Yes, in response to a comment in an earlier post, it is indeed tempting to point to design as the answer. Causality after the fact is always a sticky area but… after my posts on Dell and HP etc recently, how could I resist an observation on the current buzz? In short, Dell’s stock plunged and HP’s shares rose. And in an attempt to inject some objectivity into this post, I’ll just select some snippets instead.
From E-commerce News,
Still, of all the results HP
posted, the PC numbers were the most intriguing on a competitive level
given the changes afoot in the desktop and notebook computer space. HP
said notebook sales were up 27 percent and that profit in the division
was up nearly 70 percent year-over-year to 3.6 percent of revenue.
Not only has Dell hit a tough patch after years of making gains on
HP and other rivals, but new competition from overseas players such as
China’s Lenovo is seen creating new pressure to produce PCs at lower
costs at a time when some analysts say Dell has made the process as
lean as it can be.
From MoneyControl India,
HP’s new marketing strategy is betting that all users of PCs really want to know one thing – beyond all the configuration and tech specs – they all just want to know: what can this machine do for me? And HP’s answer is: virtually anything that’s useful and fun.
The new Tianyi models are providing users a fresh experience with
the up-to-date technologies. The new models also won the prestigious
"Red Dot" award for its innovative designs. From "made in China" to
"created by China", the company says "innovation is Lenovo’s future".
Xia Li, Vice President of Lenovo Group said: "Innovation will
be the key force to push Lenovo forward, and the foundation for future
So why these three disparate posts? For one thing, the pattern that I see here has less to do with the concept of the physical design of the boxes themselves, atrakasya, but more to do with the application of design thinking – call it what you like – the fundamental fact of which is 1. understanding your customer 2. attempting to fill that need. By that measure, whether it’s design awards won by Lenovo and Acer (both Asian btw) or whether’s it’s HP’s attempt to connect ‘personally’ to their customers’ needs, Dell’s competition has more similarities in common with each other than with Dell. That is, not one is imitating Dell’s cost leadership strategy alone. Sure they are streamlining their processes to make them leaner, but they are not standing on that point alone. They’re adding that ‘missing something’, connecting on a visceral level with their customers rather than just the bottomline level.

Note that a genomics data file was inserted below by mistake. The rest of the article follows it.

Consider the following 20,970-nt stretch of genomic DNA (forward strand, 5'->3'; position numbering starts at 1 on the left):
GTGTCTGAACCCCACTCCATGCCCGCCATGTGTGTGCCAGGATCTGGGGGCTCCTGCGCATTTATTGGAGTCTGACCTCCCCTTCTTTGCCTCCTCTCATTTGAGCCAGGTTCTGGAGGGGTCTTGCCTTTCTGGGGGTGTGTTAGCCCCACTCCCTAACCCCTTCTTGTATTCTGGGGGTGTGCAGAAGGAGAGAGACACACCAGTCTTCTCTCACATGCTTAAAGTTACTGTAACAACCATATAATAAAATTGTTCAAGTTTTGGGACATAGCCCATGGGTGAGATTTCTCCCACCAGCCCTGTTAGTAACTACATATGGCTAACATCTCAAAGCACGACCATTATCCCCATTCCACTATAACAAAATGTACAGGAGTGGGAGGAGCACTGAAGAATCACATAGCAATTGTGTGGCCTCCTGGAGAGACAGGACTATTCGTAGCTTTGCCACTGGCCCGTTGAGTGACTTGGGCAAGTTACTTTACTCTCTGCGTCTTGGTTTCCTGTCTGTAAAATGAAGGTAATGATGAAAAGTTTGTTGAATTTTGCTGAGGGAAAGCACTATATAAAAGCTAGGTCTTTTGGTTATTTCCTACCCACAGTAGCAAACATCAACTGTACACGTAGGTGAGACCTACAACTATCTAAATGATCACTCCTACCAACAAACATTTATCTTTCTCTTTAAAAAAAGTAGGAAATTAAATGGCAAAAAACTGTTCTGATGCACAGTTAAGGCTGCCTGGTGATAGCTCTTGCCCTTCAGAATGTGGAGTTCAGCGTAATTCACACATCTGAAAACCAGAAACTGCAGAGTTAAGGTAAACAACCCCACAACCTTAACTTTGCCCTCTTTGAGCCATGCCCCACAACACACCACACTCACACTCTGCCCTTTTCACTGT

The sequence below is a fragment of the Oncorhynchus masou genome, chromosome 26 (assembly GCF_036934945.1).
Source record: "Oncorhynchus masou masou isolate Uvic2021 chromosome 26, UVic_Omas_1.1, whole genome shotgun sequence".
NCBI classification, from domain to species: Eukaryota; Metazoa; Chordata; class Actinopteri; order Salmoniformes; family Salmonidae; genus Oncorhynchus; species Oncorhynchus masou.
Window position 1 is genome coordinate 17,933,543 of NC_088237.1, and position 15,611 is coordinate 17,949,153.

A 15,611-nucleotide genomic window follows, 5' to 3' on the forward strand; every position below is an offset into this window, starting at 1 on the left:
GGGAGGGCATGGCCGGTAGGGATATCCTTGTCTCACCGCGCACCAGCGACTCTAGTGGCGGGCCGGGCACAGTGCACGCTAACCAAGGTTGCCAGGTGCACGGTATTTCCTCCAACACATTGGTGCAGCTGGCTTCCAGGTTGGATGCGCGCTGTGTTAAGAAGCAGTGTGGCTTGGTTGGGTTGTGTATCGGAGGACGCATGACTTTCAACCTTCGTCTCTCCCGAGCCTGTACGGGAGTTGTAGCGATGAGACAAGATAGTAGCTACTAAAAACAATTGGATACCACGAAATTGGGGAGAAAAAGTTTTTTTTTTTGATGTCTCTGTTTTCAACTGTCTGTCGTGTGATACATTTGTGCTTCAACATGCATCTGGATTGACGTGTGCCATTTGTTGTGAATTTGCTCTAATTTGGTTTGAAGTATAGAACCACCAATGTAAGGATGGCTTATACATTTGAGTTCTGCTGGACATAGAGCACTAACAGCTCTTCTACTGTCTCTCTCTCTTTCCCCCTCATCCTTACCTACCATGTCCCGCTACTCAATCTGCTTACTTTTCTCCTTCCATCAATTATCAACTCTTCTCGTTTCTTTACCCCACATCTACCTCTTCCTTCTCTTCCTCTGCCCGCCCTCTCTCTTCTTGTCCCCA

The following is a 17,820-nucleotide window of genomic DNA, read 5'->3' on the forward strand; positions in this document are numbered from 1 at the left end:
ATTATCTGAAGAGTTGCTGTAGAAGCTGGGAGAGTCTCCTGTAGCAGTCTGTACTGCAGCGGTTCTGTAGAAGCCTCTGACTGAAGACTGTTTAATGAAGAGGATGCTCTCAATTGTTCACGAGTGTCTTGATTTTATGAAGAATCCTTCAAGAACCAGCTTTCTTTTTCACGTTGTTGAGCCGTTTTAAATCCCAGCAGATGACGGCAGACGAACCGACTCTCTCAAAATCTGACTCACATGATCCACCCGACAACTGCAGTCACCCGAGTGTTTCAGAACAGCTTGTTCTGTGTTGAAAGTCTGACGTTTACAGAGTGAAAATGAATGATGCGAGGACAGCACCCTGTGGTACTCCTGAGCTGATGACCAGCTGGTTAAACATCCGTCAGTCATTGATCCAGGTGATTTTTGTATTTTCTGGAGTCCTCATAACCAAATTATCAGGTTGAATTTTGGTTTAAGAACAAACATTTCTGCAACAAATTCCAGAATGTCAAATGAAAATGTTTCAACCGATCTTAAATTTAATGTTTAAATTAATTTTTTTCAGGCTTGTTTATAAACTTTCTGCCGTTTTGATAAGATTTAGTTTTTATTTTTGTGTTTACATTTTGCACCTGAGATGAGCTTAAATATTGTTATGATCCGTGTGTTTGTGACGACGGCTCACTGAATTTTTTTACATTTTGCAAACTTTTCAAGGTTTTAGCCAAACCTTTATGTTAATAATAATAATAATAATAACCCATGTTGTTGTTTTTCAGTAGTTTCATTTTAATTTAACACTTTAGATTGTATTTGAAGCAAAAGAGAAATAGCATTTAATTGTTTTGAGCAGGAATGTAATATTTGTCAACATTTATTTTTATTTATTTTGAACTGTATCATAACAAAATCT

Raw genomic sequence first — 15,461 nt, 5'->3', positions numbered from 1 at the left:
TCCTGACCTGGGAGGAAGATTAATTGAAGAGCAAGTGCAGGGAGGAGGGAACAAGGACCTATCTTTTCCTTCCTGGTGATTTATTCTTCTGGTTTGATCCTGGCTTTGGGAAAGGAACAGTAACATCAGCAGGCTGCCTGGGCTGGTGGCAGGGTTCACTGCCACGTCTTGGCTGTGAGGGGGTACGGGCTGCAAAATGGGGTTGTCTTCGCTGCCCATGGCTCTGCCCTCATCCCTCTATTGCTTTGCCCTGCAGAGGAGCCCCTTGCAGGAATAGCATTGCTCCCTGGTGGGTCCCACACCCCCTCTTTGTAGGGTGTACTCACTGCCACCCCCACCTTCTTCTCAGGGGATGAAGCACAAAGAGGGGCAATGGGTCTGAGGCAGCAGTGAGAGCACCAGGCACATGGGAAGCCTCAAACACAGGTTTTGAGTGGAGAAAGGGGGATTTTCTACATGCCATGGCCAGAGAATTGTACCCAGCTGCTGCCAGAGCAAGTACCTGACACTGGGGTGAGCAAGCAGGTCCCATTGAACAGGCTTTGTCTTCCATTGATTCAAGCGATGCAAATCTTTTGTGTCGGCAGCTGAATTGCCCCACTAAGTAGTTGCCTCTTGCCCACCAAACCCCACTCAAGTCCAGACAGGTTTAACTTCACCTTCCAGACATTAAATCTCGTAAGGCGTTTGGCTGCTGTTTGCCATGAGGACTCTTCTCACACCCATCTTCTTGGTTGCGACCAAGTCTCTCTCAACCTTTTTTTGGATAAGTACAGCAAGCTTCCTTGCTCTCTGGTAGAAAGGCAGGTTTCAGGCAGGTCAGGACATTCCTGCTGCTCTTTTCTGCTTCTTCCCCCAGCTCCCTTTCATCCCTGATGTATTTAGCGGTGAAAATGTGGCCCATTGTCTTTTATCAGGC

On the other hand, that point alone – cutting costs, going leaner, discounting retail prices – forms the whole of Dell’s strategy.
It could be argued that this strategy works for large corporations who are buying PC’s in bulk, Dell’s major customers. But then why aren’t the results demonstrating the validity of this argument?
Smart Money is feeling confident that the day of the PC is not over, but I am tempted to say that the day of the "box" is over, and to quote HP, "The computer just got personal again".
[interesting update] Found this little partial article dated Nov 2005 with a Michael Dell quote,
"We believe that the quality and nature of the
customer relationship and experience is going to be the next
—Michael Dell, CEO